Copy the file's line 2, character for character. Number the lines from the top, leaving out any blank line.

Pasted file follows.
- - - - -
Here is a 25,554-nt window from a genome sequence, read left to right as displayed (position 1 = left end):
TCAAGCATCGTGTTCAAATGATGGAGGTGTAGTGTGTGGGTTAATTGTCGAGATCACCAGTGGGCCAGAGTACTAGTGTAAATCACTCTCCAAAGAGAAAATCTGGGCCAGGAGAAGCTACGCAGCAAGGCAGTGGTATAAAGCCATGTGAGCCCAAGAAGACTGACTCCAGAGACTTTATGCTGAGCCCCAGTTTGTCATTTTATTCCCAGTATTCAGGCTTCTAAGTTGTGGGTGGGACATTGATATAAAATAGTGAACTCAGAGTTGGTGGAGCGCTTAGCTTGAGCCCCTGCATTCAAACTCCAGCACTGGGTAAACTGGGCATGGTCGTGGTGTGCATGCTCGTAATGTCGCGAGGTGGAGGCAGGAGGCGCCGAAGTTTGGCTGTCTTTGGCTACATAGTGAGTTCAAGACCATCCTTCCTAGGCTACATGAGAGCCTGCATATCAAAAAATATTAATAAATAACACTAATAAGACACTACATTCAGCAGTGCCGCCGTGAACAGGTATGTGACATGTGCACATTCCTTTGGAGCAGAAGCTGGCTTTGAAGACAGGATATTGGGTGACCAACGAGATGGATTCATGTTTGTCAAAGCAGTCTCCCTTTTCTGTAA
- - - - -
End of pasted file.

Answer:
TCAAGCATCGTGTTCAAATGATGGAGGTGTAGTGTGTGGGTTAATTGTCGAGATCACCAGTGGGCCAGAGTACTAGTGTAAATCACTCTCCAAAGAGAAAATCTGGGCCAGGAGAAGCTACGCAGCAAGGCAGTGGTATAAAGCCATGTGAGCCCAAGAAGACTGACTCCAGAGACTTTATGCTGAGCCCCAGTTTGTCATTTTATTCCCAGTATTCAGGCTTCTAAGTTGTGGGTGGGACATTGATATAAAATAGTGAACTCAGAGTTGGTGGAGCGCTTAGCTTGAGCCCCTGCATTCAAACTCCAGCACTGGGTAAACTGGGCATGGTCGTGGTGTGCATGCTCGTAATGTCGCGAGGTGGAGGCAGGAGGCGCCGAAGTTTGGCTGTCTTTGGCTACATAGTGAGTTCAAGACCATCCTTCCTAGGCTACATGAGAGCCTGCATATCAAAAAATATTAATAAATAACACTAATAAGACACTACATTCAGCAGTGCCGCCGTGAACAGGTATGTGACATGTGCACATTCCTTTGGAGCAGAAGCTGGCTTTGAAGACAGGATATTGGGTGACCAACGAGATGGATTCATGTTTGTCAAAGCAGTCTCCCTTTTCTGTAA